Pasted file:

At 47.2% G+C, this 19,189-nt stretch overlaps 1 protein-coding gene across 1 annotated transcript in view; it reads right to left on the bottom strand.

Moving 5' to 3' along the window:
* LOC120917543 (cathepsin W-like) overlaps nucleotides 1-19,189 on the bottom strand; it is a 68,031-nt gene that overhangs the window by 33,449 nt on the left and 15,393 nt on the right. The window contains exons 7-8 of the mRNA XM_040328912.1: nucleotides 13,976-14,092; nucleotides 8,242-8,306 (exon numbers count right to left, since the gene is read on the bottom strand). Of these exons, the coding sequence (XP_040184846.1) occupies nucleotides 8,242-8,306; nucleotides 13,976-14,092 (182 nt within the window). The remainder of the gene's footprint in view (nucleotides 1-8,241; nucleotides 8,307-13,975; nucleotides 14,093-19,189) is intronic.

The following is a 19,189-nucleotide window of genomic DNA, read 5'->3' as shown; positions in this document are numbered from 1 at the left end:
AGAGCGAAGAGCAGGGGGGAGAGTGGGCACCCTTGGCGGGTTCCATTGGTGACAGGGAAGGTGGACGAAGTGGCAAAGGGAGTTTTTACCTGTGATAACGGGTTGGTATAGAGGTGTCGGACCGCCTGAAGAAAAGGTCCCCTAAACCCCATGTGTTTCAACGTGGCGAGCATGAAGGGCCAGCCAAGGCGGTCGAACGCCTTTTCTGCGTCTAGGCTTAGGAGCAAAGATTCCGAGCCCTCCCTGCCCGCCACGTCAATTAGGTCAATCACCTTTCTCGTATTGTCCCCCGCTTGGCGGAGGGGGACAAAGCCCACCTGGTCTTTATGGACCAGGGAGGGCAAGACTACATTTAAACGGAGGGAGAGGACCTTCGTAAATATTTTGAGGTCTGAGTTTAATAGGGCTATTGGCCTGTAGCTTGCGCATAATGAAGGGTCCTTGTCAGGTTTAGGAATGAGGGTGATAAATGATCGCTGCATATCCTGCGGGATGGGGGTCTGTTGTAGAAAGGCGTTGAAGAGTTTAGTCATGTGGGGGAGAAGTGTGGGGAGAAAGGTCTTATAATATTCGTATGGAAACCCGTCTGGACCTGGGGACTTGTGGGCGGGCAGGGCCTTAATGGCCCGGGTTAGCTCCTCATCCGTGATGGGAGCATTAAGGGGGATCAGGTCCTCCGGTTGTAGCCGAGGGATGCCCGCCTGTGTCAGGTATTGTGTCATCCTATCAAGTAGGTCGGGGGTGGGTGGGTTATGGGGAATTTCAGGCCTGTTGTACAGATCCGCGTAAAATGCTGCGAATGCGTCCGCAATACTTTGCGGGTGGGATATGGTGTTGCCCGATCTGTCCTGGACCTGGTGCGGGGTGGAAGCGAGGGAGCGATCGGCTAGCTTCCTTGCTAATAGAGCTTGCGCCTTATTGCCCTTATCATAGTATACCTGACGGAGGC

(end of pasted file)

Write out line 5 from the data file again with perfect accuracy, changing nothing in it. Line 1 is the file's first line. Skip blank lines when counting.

AGAGCGAAGAGCAGGGGGGAGAGTGGGCACCCTTGGCGGGTTCCATTGGTGACAGGGAAGGTGGACGAAGTGGCAAAGGGAGTTTTTACCTGTGATAACGGGTTGGTATAGAGGTGTCGGACCGCCTGAAGAAAAGGTCCCCTAAACCCCATGTGTTTCAACGTGGCGAGCATGAAGGGCCAGCCAAGGCGGTCGAACGCCTTTTCTGCGTCTAGGCTTAGGAGCAAAGATTCCGAGCCCTCCCTGCCCGCCACGTCAATTAGGTCAATCACCTTTCTCGTATTGTCCCCCGCTTGGCGGAGGGGGACAAAGCCCACCTGGTCTTTATGGACCAGGGAGGGCAAGACTACATTTAAACGGAGGGAGAGGACCTTCGTAAATATTTTGAGGTCTGAGTTTAATAGGGCTATTGGCCTGTAGCTTGCGCATAATGAAGGGTCCTTGTCAGGTTTAGGAATGAGGGTGATAAATGATCGCTGCATATCCTGCGGGATGGGGGTCTGTTGTAGAAAGGCGTTGAAGAGTTTAGTCATGTGGGGGAGAAGTGTGGGGAGAAAGGTCTTATAATATTCGTATGGAAACCCGTCTGGACCTGGGGACTTGTGGGCGGGCAGGGCCTTAATGGCCCGGGTTAGCTCCTCATCCGTGATGGGAGCATTAAGGGGGATCAGGTCCTCCGGTTGTAGCCGAGGGATGCCCGCCTGTGTCAGGTATTGTGTCATCCTATCAAGTAGGTCGGGGGTGGGTGGGTTATGGGGAATTTCAGGCCTGTTGTACAGATCCGCGTAAAATGCTGCGAATGCGTCCGCAATACTTTGCGGGTGGGATATGGTGTTGCCCGATCTGTCCTGGACCTGGTGCGGGGTGGAAGCGAGGGAGCGATCGGCTAGCTTCCTTGCTAATAGAGCTTGCGCCTTATTGCCCTTATCATAGTATACCTGACGGAGGC